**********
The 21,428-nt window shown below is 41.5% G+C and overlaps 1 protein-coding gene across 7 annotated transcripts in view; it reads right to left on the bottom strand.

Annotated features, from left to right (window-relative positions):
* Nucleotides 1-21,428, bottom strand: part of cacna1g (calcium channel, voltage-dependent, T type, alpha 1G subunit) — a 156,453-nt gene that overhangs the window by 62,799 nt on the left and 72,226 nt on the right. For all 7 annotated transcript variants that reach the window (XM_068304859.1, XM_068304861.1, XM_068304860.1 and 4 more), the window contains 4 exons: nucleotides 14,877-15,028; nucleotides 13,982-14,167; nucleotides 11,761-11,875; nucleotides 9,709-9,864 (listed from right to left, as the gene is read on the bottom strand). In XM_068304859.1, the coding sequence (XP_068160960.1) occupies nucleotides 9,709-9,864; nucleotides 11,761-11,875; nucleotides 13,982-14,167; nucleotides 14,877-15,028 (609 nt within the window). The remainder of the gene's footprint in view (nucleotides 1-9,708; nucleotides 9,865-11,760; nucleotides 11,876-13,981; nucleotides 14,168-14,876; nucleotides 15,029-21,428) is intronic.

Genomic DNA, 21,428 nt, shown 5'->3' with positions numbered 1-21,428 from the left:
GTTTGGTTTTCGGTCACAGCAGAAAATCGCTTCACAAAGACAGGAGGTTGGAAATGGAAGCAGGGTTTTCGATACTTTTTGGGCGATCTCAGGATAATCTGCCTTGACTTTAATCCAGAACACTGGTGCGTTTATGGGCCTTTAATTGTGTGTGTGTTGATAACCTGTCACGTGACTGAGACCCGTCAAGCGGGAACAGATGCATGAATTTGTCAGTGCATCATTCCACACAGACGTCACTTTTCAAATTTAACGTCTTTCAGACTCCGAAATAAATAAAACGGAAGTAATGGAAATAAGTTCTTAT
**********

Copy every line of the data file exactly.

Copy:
The 21,428-nt window shown below is 41.5% G+C and overlaps 1 protein-coding gene across 7 annotated transcripts in view; it reads right to left on the bottom strand.

Annotated features, from left to right (window-relative positions):
* Nucleotides 1-21,428, bottom strand: part of cacna1g (calcium channel, voltage-dependent, T type, alpha 1G subunit) — a 156,453-nt gene that overhangs the window by 62,799 nt on the left and 72,226 nt on the right. For all 7 annotated transcript variants that reach the window (XM_068304859.1, XM_068304861.1, XM_068304860.1 and 4 more), the window contains 4 exons: nucleotides 14,877-15,028; nucleotides 13,982-14,167; nucleotides 11,761-11,875; nucleotides 9,709-9,864 (listed from right to left, as the gene is read on the bottom strand). In XM_068304859.1, the coding sequence (XP_068160960.1) occupies nucleotides 9,709-9,864; nucleotides 11,761-11,875; nucleotides 13,982-14,167; nucleotides 14,877-15,028 (609 nt within the window). The remainder of the gene's footprint in view (nucleotides 1-9,708; nucleotides 9,865-11,760; nucleotides 11,876-13,981; nucleotides 14,168-14,876; nucleotides 15,029-21,428) is intronic.

Genomic DNA, 21,428 nt, shown 5'->3' with positions numbered 1-21,428 from the left:
GTTTGGTTTTCGGTCACAGCAGAAAATCGCTTCACAAAGACAGGAGGTTGGAAATGGAAGCAGGGTTTTCGATACTTTTTGGGCGATCTCAGGATAATCTGCCTTGACTTTAATCCAGAACACTGGTGCGTTTATGGGCCTTTAATTGTGTGTGTGTTGATAACCTGTCACGTGACTGAGACCCGTCAAGCGGGAACAGATGCATGAATTTGTCAGTGCATCATTCCACACAGACGTCACTTTTCAAATTTAACGTCTTTCAGACTCCGAAATAAATAAAACGGAAGTAATGGAAATAAGTTCTTAT